Marty Finley has been working with older adults in the Northwest Valley for more than 18 years. Her experience and background as a care manager and family care consultant for the Alzheimer’s Association have prepared her well to work with patients with dementia and their families. We’d like to thank Marty for taking the time to share the importance of self-care for caregivers in honor of National Family Caregiver Month.
As a family caregiver, you may be so focused on taking good care of your loved one that you neglect to take care of yourself. Caregivers often focus on the loved one needing care so much that their own health and wellbeing “take a backseat.” Somehow the person needing care gets to their medical appointments yet the family caregiver “doesn’t have time” to get to their own appointments. Research shows that caregivers’ own health issues can be exacerbated by the stress of being a full time caregiver. Caregivers have a greater risk of being the one to pass away first, before the care recipient, by 63% to 67%. Caregivers are often exhausted and feel that they have no more energy to manage their own health concerns, but this approach can be deadly.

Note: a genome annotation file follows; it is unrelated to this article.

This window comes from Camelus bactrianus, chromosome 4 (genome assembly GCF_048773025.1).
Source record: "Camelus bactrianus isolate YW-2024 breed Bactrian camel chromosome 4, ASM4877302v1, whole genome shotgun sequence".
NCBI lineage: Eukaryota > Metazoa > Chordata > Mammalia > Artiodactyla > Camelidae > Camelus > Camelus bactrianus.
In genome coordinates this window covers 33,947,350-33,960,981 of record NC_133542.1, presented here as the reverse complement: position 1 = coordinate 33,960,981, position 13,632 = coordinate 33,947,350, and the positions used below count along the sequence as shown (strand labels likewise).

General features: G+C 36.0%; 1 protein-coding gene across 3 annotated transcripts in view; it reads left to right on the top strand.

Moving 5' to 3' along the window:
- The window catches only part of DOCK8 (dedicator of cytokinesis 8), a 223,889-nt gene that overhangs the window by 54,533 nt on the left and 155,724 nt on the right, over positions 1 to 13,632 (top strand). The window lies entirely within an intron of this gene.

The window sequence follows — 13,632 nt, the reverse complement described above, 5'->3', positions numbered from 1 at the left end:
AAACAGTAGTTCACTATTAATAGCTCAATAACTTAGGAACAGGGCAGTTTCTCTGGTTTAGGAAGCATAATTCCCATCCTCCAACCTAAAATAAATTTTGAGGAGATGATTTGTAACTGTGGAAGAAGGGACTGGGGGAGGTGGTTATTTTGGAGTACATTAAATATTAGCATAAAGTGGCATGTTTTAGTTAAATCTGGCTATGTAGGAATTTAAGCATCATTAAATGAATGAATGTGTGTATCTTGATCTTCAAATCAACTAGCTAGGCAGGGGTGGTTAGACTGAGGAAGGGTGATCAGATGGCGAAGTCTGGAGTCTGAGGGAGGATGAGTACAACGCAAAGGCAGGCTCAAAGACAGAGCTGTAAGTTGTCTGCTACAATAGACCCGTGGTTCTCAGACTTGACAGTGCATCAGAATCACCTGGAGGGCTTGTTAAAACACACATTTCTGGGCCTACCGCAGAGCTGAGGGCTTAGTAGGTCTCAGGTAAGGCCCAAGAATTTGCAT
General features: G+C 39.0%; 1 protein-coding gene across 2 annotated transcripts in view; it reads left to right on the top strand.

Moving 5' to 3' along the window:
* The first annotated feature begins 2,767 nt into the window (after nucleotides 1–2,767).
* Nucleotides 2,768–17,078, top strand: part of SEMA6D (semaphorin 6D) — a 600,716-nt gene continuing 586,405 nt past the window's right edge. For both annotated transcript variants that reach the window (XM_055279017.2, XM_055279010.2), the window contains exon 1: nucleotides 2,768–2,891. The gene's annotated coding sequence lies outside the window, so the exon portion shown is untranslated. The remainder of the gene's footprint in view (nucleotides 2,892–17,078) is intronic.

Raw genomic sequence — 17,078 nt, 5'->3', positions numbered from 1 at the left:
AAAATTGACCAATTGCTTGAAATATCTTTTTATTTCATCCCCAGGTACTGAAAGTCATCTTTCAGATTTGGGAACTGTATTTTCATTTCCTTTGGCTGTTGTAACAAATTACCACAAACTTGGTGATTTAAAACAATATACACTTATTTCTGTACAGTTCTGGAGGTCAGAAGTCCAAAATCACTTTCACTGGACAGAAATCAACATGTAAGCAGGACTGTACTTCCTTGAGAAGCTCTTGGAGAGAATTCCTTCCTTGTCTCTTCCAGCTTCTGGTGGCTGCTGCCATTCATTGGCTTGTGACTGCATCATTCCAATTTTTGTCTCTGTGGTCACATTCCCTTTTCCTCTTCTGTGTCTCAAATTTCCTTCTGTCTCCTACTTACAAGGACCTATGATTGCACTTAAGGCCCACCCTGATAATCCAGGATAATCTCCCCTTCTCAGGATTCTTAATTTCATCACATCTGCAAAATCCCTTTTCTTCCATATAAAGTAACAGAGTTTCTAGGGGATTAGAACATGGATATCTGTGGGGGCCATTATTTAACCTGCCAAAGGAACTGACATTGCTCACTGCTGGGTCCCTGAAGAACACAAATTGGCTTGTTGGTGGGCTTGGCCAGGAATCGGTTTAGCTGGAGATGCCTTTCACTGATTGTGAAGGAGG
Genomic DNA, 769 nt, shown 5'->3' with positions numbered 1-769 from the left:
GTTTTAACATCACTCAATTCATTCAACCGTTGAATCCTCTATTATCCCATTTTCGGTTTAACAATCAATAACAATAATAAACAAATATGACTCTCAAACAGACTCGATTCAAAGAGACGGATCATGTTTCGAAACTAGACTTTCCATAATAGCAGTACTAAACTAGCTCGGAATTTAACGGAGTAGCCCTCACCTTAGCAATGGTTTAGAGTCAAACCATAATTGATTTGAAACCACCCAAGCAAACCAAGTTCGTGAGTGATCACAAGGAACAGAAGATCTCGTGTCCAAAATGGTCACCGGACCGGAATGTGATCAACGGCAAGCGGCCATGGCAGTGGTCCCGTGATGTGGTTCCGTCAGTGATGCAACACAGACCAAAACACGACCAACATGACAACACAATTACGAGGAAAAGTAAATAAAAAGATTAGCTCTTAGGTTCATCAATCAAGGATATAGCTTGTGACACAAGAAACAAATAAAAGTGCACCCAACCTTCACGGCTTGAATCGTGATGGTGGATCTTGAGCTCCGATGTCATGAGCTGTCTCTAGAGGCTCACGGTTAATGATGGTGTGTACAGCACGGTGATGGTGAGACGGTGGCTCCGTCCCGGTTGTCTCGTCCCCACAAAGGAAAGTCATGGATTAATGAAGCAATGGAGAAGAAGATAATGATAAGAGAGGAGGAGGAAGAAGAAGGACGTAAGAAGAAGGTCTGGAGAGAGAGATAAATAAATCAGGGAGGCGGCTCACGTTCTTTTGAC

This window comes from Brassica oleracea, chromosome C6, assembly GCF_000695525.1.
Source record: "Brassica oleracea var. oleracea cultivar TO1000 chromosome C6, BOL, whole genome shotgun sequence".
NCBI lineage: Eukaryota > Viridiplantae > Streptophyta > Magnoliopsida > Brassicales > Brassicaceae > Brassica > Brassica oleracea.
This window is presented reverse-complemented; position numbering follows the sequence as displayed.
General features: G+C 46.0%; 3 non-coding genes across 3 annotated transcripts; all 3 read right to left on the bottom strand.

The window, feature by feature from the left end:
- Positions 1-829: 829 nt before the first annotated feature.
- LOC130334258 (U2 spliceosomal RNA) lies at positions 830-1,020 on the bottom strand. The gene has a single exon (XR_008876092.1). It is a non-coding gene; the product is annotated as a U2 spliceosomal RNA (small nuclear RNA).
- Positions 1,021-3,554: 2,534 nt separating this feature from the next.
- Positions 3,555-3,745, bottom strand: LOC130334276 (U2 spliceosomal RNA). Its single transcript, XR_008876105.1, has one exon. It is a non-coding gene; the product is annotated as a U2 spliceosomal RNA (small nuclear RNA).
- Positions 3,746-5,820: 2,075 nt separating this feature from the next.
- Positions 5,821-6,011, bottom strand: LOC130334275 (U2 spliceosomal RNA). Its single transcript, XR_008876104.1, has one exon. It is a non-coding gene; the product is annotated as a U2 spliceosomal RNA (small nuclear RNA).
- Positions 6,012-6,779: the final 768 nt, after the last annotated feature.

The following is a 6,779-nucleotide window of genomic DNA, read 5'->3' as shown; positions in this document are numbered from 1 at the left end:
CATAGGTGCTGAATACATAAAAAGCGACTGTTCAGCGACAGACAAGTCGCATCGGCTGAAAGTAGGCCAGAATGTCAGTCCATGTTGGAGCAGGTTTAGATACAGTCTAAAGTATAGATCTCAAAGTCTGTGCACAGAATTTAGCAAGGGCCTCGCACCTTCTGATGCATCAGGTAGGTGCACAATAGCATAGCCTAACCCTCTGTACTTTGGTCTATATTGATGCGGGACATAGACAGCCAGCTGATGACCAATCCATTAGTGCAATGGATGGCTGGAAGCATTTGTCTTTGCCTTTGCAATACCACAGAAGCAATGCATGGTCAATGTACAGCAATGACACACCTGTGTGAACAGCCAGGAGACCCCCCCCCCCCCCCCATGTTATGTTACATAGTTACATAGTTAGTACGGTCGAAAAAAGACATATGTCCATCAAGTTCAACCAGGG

Practicing good self-care enables you to continue being available for your loved one. I often tell caregivers “This is a marathon, not a sprint.” Good self-care means getting enough rest and eating well-balanced meals. Self-care also means taking some time away from caregiver duties. We all need some “downtime” to refresh and recharge our own batteries, but this is especially true for people tasked with the unrelenting job of caring for another. Additionally, regular physical exercise is critical to maintaining good health. It serves as a stress buster and acts as a natural antidepressant. Maintaining social connections is vital, both for emotional support and to add “fun” back into your life. Finally, if you have always had a spiritual practice, it is more important than ever to maintain it.
Marty Finley, M.Ed.